• There comes a time when even the high and mighty change their perspective of life
After a week reporting on the life, death, funeral arrangements and Requiem Mass of Archbishop Emeritus Desmond Tutu, I awoke one Saturday morning to WhatsApp messages from Kenya, informing me Charles Njonjo had also shuffled off this mortal coil.
Turning to my social media networks on Facebook and Twitter, I was immediately confronted by the expected knee-jerk reactions that happen, especially when controversial figures from history die.
These instant assessments of people’s lives run the gamut from A to Z as far as people’s feelings are concerned, from hatred and bitterness to adoration and all the ambivalence in between.
Hard as I try not to get swept up in the moment of such reactions, I have found I am not immune, and often have to fight the urge to react just for the sake of reacting. I don’t always win.
In South Africa, such reactions have become controversial and have divided the populace not just by race, which can sometimes seem to be a default division setting here, but by age as well.
The times when these divisions reared their heads most glaringly were after former President Nelson Mandela died in 2013. Again when Winnie Mandela died in 2018, and now most recently with Tutu's death.
These instant evaluations of historical or even merely newsworthy figures have always happened, they just seem to be more evident in this era of “in your face all the time, hoping to trend” social media.
We live in a period in history where everyone has a view that is just dying to be expressed and that will be communicated no matter how little thought has been put into it.
I have been thinking about such reactions for a long time, and I think when former President Daniel arap Moi died in 2020, I alluded to them in my column of the time.
However, following Tutu’s death, the South African journalist, author and broadcaster Eusebius Mckaiser wrote an analysis that brought this whole issue to mind for me again.
He wrote: “Within minutes of the announcement of Tutu’s death, social media saw a proliferation of both complex, lengthy sets of reflections about his legacy and also, perhaps inevitably, reductive hot takes.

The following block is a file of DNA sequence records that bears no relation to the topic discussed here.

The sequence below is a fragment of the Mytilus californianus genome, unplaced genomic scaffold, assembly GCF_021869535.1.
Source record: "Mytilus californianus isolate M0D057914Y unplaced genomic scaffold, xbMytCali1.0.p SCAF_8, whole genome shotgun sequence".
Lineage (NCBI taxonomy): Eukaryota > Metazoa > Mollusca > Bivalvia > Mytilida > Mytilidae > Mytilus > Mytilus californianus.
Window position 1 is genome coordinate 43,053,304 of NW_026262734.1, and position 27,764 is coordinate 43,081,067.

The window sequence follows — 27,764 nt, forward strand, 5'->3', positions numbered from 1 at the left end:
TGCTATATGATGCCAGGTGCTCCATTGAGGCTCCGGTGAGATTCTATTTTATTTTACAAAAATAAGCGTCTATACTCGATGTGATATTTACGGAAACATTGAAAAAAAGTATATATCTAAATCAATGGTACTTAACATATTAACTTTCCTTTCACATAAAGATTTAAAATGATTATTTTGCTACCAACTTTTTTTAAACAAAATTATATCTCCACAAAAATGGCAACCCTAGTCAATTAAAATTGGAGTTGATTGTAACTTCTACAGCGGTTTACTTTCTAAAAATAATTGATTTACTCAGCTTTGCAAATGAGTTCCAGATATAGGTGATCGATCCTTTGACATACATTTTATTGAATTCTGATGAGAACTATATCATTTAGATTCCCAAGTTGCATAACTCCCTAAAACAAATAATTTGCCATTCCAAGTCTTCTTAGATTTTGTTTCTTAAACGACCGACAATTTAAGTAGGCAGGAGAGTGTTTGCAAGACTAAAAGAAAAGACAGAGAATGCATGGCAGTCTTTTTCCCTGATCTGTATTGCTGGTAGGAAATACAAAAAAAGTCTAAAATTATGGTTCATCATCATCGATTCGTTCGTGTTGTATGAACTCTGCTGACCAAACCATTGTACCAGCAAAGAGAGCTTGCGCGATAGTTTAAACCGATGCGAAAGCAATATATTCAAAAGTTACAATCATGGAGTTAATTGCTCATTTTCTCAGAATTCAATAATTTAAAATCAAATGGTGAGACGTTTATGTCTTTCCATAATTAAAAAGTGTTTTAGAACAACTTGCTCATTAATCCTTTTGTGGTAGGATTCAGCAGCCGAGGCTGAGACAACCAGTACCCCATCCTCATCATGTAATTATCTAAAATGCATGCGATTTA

“There is no one Tutu. How could there be? He lived a long, full and closely examined life — a life responding to social and political facts that themselves did not remain constant.”
As far as I am concerned, these words could be said about any of the aforementioned historical characters, including Charles Njonjo.
There are those who would disagree, and while they have every right to their own opinion, this really is not about them.
I grew up in the Kenya of the 1970s and 1980s, when Njonjo was a political force to be reckoned with and one word from him whispered in the ear of President Jomo Kenyatta and after him, President Moi, could seal a person's fate for better or for worse, usually worse.
In those days, Njonjo, who was Attorney General and later Home and Constitutional Affairs minister, had influence with the judiciary, the police, the Special Branch, the civil service, the banks and immigration.
Kenyans who had not been particularly aware found out just how this influence was used during the judicial commission of inquiry appointed in 1983 by President Moi after the two erstwhile friends fell out with each other.
I have no doubt in my mind Njonjo’s perspective of life and the part he had played in the downfall of many of those who crossed him or with whom he disagreed politically or ideologically, changed during and after the commission.
I can write this because I am aware that he reached out to certain people I know in a bid to make what amends he could. Some of them accepted the apologies, others rejected them outright, and still others were ambivalent.
Dying three weeks shy of his 102nd birthday, Njonjo outlasted most of his friends, enemies, acquaintances and detractors, but there are still some of us left to remember him.